Last time, we looked at the accounts of a parachute manufacturing company. We reorganised its Profit & Loss Account to help the owners make informed decisions. The current profit is $100,000 per annum (see below), but the owner wants $200,000.
Sounds ambitious? Let’s examine his options using 3 approaches – costs, volumes and pricing.
Variable costs may be reduced by renegotiating with suppliers, streamlining processes or updating plant. Reducing “hidden” costs, such as lost time, scrap, or reworks can be very effective.
A review of fixed costs might show that some “discretionary” costs can be eliminated, office processes streamlined and interest costs reduced with improved debt collection.
(Cost reduction is often about process improvement – which should also improve customer service.)
If direct materials’ and direct labour costs can be reduced by just 0.5% sales each (total 1% sales or $20,000), and fixed costs by $10,000, that’s $30,000 more profit already.
- Volume (Changing Production Quantities or Product Mix)
Let’s say sales of product A have reduced by 10% since last year for no apparent reason. Also, the Gross Profit % (GP) on product B is higher than on product C, so he decides to promote B.
If sales of A can be increased by 5% (say $50,000 producing additional GP of $20,000) and an extra $10,000 GP can be earned by selling more B and less C, this will provide another $30,000 profit.
He asks – “If I increase all my prices by 5%, how much business can I lose before profit is reduced?”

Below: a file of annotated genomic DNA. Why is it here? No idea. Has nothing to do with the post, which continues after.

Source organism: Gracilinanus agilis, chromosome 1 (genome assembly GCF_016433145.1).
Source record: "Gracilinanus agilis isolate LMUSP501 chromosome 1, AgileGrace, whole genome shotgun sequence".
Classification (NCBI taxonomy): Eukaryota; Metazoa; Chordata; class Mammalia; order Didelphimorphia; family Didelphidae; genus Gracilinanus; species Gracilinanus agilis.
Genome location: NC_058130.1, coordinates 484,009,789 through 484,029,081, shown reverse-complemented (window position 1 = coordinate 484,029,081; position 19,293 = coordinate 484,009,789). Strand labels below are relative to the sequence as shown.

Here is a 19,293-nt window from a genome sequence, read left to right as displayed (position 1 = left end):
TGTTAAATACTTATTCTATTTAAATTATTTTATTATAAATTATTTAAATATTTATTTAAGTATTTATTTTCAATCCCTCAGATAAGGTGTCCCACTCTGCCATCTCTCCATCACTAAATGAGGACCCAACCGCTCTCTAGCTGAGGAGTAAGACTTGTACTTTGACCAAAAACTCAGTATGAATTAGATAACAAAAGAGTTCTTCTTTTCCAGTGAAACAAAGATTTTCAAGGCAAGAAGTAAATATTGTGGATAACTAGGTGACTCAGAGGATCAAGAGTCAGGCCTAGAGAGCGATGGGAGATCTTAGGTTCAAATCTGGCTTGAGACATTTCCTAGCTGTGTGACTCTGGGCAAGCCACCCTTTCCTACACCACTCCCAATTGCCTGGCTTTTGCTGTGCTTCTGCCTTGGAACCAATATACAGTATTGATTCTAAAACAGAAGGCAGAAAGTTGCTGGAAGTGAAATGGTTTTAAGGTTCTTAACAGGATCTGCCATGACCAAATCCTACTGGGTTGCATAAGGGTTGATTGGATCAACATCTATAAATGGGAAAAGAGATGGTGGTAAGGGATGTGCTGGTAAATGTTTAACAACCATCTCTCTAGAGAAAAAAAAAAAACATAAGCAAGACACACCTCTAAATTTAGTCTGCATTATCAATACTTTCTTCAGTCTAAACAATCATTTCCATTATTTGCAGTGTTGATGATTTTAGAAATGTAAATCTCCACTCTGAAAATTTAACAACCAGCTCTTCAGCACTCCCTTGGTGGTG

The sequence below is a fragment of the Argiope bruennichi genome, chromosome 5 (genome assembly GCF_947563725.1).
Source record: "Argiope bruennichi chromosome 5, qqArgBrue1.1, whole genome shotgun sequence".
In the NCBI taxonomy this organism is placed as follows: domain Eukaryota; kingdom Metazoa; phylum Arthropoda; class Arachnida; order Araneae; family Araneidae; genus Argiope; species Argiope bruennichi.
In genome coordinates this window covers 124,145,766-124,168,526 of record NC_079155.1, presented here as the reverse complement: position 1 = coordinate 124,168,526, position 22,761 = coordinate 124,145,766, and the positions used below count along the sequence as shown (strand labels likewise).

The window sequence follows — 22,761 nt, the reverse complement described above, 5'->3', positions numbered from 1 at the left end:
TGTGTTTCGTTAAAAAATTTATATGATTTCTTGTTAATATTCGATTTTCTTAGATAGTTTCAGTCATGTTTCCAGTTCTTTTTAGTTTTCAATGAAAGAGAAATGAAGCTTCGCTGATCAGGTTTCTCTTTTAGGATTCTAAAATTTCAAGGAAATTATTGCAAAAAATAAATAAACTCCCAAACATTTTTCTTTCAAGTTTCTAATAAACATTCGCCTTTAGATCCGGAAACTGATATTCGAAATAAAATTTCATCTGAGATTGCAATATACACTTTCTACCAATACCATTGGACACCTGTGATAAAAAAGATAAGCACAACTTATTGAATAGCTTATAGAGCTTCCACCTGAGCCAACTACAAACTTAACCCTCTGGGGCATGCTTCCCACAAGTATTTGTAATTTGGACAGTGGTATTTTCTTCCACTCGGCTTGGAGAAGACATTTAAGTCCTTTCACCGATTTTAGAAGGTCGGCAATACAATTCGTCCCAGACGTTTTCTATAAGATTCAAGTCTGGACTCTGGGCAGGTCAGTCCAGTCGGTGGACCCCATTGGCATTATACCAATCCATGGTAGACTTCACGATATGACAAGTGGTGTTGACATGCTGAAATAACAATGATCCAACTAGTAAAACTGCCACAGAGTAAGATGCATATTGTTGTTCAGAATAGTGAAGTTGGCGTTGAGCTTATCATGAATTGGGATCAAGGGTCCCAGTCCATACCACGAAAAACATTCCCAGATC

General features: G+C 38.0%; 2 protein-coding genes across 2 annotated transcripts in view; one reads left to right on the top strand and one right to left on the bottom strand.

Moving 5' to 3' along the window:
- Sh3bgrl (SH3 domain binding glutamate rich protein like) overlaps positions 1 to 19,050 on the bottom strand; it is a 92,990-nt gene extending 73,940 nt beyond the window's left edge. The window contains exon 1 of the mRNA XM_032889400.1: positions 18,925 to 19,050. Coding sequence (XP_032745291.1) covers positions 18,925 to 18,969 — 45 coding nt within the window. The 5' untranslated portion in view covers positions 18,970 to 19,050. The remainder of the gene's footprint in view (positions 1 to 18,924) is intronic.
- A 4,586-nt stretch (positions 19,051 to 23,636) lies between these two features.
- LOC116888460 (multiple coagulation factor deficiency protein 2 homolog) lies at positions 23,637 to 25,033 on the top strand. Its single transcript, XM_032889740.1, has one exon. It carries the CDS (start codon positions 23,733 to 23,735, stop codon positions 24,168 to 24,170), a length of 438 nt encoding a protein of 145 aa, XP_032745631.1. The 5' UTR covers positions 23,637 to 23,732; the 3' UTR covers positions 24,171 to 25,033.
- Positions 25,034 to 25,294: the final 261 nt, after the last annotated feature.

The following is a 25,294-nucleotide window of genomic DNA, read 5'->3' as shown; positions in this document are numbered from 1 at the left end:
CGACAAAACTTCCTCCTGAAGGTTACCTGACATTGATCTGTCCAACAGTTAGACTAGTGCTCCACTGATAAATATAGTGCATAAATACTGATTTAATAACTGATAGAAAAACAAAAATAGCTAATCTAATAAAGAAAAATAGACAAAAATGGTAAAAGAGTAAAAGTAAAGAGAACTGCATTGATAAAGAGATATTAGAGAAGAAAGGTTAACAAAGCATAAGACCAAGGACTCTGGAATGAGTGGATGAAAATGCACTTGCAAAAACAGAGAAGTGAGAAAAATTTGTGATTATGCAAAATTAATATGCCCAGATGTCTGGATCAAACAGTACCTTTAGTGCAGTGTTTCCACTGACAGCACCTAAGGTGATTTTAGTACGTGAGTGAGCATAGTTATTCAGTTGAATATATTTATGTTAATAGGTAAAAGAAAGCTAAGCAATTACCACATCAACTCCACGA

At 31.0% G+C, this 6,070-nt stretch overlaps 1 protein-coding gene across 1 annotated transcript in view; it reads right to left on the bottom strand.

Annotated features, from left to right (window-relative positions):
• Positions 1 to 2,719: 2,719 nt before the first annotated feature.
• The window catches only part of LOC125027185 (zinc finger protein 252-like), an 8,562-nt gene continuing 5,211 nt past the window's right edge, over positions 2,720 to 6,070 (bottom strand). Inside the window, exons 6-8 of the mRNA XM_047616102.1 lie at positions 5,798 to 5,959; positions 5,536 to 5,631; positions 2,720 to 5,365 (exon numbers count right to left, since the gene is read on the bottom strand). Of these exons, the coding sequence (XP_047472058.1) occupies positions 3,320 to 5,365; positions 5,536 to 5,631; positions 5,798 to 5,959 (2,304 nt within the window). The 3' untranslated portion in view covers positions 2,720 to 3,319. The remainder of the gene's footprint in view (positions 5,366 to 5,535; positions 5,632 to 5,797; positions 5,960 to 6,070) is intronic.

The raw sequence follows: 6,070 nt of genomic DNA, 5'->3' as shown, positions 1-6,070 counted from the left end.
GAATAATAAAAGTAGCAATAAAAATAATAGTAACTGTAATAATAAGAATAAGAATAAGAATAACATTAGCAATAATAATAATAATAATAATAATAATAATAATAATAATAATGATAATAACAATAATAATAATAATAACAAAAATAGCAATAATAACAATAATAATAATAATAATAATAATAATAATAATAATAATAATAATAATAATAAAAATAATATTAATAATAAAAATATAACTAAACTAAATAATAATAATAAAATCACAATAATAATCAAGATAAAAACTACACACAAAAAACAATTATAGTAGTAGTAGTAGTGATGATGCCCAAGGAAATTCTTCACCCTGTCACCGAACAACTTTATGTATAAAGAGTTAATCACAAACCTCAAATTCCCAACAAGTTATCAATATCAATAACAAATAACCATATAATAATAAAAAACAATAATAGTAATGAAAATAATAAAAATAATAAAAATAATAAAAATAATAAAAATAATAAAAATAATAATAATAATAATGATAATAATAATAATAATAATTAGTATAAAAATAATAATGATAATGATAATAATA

Inevitably, he may lose some customers, depending on his competitive position. In this case, he could lose just over 11%* in volume before his net profit is affected.
What if he cuts his prices by 5% to increase market share? In this case, volume must increase by 14%* just to maintain profit. Also, he may incur additional marketing and administration costs.
After studying various options, he increases prices by 3% and expects to lose a maximum of 2% of volume. This will increase profit by about $42,000.
*These percentages vary according the planned price change and the gross profit percentages.
After implementing these apparently minor changes, nobody was fired, but profit doubled.
Cost reductions added profit of…… $30,000
Increased production and change in product mix added…… $30,000
Price increases (after lost customers) added…… $42,000
Total additional profit (before income tax)…… $102,000
The new P & L, compared with the original, is as follows:
|Original P&L||New P&L|
|Description||$||% sales||$||% sales|
|Cost of sales (variable)||1,200,000||60.0%||1,176,000||56.9%|
|Gross Profit (GP)||800,000||40.0%||892,000||43.1%|
|Finance expenses (interest)||20,000||15,000|
|Total expenses (fixed)||700,000||35.0%||690,000||33.4%|
|Net Profit before income tax||100,000||5.0%||202,000||9.8%|
- Sales increased by just $68,000 (+3.4%), but GP increased by $92,000 (+11.5%).
- Factory and marketing expenses were unchanged, and admin/ interest reduced slightly.
- Net profit before tax increased by 102%.
- Most of the additional profit, less tax, will be reflected in cash flow.
- The break-even point is reduced by $150,000. This will help if difficult times return.
It may be possible to work out how many parachutes must be sold to achieve both break-even point and required profit. This can be converted to a weekly number and measured against actual quantities sold. This provides a dashboard for performance as it happens.
The decisions made in the above example would have been difficult without a properly constructed Profit & Loss Account. This is the perfect time of year to review your management reporting and decision making systems.
See your accountant to start planning now!
Call us on 02 6652 8788 or email firstname.lastname@example.org to make an appointment.